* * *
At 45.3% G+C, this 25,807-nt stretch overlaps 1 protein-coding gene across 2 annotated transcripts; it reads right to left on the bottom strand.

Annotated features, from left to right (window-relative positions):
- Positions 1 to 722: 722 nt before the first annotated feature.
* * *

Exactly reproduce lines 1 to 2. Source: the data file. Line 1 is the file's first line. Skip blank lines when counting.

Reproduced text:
At 45.3% G+C, this 25,807-nt stretch overlaps 1 protein-coding gene across 2 annotated transcripts; it reads right to left on the bottom strand.

Annotated features, from left to right (window-relative positions):